|Want to solely focus on your business
|You’re happy to evaluate your personal life, as well as your business.
“When it comes to business coaches and mentors, just be careful. I naively thought they were the answer to all my prayers when I was starting out but there are a lot of charlatans out there. And, even some of the genuine ones just aren’t that good! I had a mentor that operated in the same sector as me and had done really well in their field – they’d helped grow a business to a huge size which was great… but they had absolutely no idea what a startup was really like, as the business they’d worked in was already established when they joined it and had crazy amounts of investment.
It wasn’t necessarily that he was a bad mentor for someone, but he was a bad mentor for me – as he just didn’t appreciate the intricacies of starting a startup.
Oh… and he also wanted me to pay him a ridiculous amount of money AND take a chunk of equity – so I told him, politely, where to go. There is definite value in paying people who have been there and done it – and sometimes giving them equity, but be wary of people who are being greedy or promising the earth“.
– Eddie Whittingham, FounderRead more
How do I find a business coach or mentor?
Whether you’re looking for a business coach or a business mentor, you can often find them in very similar ways. Here are some of the most popular options:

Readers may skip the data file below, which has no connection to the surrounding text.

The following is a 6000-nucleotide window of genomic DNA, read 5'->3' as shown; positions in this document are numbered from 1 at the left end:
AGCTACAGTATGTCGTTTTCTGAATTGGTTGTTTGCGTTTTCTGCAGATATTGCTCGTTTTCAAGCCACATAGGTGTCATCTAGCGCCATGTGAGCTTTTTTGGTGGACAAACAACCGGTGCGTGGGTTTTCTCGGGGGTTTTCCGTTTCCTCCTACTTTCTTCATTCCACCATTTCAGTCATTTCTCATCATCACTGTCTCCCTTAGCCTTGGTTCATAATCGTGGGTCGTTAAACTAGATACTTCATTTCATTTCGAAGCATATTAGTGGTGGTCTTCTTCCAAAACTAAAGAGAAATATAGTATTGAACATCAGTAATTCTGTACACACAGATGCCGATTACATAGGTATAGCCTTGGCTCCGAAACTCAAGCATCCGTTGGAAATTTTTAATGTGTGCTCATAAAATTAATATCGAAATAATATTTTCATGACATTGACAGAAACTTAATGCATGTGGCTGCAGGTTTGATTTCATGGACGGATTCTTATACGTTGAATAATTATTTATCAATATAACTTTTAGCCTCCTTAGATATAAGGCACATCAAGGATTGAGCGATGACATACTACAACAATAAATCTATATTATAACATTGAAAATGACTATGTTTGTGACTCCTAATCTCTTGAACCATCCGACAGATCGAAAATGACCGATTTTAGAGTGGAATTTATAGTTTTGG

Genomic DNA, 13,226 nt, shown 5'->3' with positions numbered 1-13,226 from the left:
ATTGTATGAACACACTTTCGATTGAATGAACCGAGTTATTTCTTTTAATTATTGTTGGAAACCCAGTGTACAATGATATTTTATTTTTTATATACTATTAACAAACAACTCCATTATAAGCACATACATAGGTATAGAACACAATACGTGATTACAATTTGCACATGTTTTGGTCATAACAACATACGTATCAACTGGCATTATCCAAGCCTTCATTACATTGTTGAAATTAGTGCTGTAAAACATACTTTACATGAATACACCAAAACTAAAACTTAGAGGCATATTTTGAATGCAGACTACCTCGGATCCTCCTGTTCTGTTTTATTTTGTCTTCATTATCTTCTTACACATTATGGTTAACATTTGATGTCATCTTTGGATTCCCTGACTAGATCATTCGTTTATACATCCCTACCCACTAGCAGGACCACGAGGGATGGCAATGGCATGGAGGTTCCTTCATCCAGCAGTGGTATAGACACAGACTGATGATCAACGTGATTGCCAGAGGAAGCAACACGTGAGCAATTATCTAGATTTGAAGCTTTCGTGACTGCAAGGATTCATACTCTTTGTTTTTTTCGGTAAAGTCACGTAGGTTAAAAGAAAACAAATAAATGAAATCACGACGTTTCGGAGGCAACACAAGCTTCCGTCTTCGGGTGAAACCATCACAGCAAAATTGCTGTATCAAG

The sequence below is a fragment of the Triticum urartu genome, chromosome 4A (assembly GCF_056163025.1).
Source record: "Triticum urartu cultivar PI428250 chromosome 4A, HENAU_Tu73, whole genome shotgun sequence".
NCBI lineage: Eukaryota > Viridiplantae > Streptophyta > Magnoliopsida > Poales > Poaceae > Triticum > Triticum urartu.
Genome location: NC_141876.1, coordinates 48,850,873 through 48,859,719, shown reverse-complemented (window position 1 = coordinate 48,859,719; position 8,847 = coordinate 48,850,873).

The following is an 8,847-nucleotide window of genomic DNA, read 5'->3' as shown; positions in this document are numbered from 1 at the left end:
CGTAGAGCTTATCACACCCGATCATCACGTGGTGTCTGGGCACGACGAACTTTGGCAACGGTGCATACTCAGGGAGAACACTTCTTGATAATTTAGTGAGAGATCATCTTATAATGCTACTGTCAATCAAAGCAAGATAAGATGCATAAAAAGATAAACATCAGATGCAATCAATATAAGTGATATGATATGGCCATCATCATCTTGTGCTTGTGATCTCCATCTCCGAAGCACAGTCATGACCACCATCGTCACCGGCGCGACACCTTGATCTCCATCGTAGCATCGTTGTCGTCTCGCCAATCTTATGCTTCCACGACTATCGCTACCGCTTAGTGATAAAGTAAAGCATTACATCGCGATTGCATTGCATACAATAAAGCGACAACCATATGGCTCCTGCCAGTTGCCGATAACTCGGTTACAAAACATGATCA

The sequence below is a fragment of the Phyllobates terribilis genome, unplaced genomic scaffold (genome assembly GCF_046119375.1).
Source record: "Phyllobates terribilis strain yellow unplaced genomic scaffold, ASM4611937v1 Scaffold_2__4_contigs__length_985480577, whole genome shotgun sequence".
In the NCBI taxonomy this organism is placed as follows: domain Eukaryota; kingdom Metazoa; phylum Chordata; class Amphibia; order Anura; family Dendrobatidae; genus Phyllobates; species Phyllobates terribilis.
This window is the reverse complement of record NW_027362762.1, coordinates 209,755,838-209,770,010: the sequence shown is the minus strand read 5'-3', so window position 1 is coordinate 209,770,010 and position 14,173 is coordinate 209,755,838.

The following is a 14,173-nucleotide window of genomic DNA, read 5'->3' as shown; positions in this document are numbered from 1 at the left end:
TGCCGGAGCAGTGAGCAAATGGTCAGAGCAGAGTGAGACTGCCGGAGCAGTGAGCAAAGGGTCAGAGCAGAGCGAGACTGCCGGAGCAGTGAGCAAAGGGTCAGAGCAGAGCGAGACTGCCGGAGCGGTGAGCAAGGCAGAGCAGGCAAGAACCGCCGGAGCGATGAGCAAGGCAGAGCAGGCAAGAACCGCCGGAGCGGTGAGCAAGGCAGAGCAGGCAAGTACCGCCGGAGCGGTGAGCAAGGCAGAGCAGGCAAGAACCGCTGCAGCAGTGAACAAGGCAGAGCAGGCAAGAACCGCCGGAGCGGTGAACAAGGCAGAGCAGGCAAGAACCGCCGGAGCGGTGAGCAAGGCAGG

- Ask friends, family or colleagues for recommendations.
- Join startup groups and communities, there are often coaches and mentors as members.
- Search on LinkedIn and ask any mutual connections for endorsements.
- Approach indirect competitors who might be willing to mentor you or recommend a coach.
- Networking events can be great places to meet coaches and mentors (whether they’re in person or virtual events).
- Small business support organisations, like the FSB or BSO can often provide recommendations.
We hope you found this article useful. If you did, we’d love you to share it on your socials. And if you’re looking for more tips, guides and handy hints, check out our starting a business hub.
Check out our other articles for more tips, tricks and advice to help your startup succeed.
Business bank accounts
2 min read
Wondering whether you need a business bank account? Find out if...
Minimal Viable Product What is it Good for? Well, Absolutely Everything
5 min read
An MVP is the most basic version of your concept that...
NDAs (non disclosure agreements) explained
4 min read
If you're starting a business that has commercially sensitive information, like...
How to create buyer personas for startups
3 min read
Treating your customers like people is crucial for any startup and...
Customer discovery for startups
3 min read
Finding out who your customers are and what they need is...